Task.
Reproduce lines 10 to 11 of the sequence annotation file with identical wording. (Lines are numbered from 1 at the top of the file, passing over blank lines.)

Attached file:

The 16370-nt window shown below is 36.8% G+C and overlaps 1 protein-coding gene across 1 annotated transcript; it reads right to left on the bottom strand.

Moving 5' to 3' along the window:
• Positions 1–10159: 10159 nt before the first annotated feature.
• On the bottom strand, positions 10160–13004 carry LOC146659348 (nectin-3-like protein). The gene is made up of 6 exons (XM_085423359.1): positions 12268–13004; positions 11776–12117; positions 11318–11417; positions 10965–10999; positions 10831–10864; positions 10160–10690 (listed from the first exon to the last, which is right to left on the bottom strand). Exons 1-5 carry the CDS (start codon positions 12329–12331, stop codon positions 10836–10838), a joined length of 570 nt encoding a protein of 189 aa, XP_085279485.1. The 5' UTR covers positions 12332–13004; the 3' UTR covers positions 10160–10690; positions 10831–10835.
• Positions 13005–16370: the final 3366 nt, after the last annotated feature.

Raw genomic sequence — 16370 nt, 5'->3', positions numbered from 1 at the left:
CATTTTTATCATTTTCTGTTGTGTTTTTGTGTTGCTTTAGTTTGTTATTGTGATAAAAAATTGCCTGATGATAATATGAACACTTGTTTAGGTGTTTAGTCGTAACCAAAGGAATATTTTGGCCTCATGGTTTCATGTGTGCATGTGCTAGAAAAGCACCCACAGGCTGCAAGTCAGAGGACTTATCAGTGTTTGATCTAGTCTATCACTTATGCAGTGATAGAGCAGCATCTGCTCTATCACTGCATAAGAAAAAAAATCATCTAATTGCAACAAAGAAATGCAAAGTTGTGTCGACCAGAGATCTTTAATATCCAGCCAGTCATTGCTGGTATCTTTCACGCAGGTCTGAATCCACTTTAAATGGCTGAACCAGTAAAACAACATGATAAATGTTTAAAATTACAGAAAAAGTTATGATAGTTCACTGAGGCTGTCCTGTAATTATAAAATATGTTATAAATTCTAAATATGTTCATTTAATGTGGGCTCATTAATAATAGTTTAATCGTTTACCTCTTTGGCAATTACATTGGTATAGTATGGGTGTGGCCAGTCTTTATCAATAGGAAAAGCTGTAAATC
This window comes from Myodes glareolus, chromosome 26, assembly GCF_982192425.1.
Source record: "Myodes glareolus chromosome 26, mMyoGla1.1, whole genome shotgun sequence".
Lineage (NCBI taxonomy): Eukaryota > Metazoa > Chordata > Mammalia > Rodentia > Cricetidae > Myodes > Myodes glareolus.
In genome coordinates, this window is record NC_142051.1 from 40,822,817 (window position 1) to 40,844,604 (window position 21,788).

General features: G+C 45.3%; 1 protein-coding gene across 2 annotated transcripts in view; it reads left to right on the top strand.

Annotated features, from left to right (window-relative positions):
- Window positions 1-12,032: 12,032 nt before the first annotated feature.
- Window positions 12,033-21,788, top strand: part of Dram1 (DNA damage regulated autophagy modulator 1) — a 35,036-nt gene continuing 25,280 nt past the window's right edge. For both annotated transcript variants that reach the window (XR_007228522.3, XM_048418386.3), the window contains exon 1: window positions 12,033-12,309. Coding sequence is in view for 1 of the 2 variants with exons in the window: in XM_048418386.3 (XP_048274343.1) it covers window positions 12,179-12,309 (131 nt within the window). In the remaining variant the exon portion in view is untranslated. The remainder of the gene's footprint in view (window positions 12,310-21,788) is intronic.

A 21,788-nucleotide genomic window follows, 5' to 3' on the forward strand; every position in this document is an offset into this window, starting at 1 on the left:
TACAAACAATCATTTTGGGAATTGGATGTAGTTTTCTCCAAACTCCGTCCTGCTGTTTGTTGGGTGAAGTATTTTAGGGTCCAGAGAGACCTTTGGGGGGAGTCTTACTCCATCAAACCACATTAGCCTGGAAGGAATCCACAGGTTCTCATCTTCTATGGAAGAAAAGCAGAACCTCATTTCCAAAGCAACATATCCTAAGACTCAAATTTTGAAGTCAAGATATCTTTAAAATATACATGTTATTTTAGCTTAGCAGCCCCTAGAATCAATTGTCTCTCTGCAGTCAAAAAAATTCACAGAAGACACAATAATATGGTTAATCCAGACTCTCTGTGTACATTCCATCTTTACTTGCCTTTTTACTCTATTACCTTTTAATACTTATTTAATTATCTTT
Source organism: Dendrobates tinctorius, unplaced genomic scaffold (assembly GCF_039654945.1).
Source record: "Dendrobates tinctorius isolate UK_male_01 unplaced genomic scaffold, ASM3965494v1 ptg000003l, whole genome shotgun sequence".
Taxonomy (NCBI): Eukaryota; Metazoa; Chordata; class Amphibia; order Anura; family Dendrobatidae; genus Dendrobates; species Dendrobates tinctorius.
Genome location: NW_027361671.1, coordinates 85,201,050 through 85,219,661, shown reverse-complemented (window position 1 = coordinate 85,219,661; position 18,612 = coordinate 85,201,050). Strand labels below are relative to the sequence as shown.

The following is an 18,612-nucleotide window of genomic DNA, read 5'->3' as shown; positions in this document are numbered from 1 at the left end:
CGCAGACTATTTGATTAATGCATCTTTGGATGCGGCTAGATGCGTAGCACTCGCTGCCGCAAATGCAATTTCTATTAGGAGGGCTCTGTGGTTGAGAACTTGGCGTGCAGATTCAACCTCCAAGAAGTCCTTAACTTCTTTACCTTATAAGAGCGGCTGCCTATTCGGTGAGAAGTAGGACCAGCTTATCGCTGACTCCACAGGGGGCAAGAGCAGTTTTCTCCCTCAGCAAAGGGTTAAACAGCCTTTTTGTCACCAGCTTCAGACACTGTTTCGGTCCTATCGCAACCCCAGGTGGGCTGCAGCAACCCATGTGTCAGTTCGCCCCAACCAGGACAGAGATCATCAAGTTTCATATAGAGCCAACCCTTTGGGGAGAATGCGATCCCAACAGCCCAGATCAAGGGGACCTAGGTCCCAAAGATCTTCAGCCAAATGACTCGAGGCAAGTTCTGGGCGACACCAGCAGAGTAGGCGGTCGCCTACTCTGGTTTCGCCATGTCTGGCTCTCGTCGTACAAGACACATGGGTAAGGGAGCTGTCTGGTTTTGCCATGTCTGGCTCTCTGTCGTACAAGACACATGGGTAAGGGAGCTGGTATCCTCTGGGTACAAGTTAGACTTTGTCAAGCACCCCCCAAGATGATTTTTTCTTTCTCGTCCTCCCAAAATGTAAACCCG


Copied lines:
Lineage (NCBI taxonomy): Eukaryota > Metazoa > Chordata > Mammalia > Rodentia > Cricetidae > Myodes > Myodes glareolus.
In genome coordinates, this window is record NC_142051.1 from 40,822,817 (window position 1) to 40,844,604 (window position 21,788).